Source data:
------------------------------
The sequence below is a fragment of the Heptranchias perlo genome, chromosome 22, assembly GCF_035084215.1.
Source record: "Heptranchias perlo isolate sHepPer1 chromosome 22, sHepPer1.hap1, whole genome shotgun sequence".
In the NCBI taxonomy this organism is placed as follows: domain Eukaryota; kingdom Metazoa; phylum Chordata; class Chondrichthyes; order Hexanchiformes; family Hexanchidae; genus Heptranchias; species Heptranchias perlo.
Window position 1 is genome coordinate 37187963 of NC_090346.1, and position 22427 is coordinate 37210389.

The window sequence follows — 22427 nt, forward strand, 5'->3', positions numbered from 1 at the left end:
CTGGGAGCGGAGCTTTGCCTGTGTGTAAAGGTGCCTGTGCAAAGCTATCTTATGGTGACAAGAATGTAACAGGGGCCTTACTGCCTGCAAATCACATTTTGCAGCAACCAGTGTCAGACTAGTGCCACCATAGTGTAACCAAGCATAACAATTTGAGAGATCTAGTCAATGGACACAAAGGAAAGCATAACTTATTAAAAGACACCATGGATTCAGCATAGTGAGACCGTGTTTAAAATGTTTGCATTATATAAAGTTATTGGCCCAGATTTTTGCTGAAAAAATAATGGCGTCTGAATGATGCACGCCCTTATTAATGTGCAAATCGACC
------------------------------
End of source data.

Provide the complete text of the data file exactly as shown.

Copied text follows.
The sequence below is a fragment of the Heptranchias perlo genome, chromosome 22, assembly GCF_035084215.1.
Source record: "Heptranchias perlo isolate sHepPer1 chromosome 22, sHepPer1.hap1, whole genome shotgun sequence".
In the NCBI taxonomy this organism is placed as follows: domain Eukaryota; kingdom Metazoa; phylum Chordata; class Chondrichthyes; order Hexanchiformes; family Hexanchidae; genus Heptranchias; species Heptranchias perlo.
Window position 1 is genome coordinate 37187963 of NC_090346.1, and position 22427 is coordinate 37210389.

The window sequence follows — 22427 nt, forward strand, 5'->3', positions numbered from 1 at the left end:
CTGGGAGCGGAGCTTTGCCTGTGTGTAAAGGTGCCTGTGCAAAGCTATCTTATGGTGACAAGAATGTAACAGGGGCCTTACTGCCTGCAAATCACATTTTGCAGCAACCAGTGTCAGACTAGTGCCACCATAGTGTAACCAAGCATAACAATTTGAGAGATCTAGTCAATGGACACAAAGGAAAGCATAACTTATTAAAAGACACCATGGATTCAGCATAGTGAGACCGTGTTTAAAATGTTTGCATTATATAAAGTTATTGGCCCAGATTTTTGCTGAAAAAATAATGGCGTCTGAATGATGCACGCCCTTATTAATGTGCAAATCGACC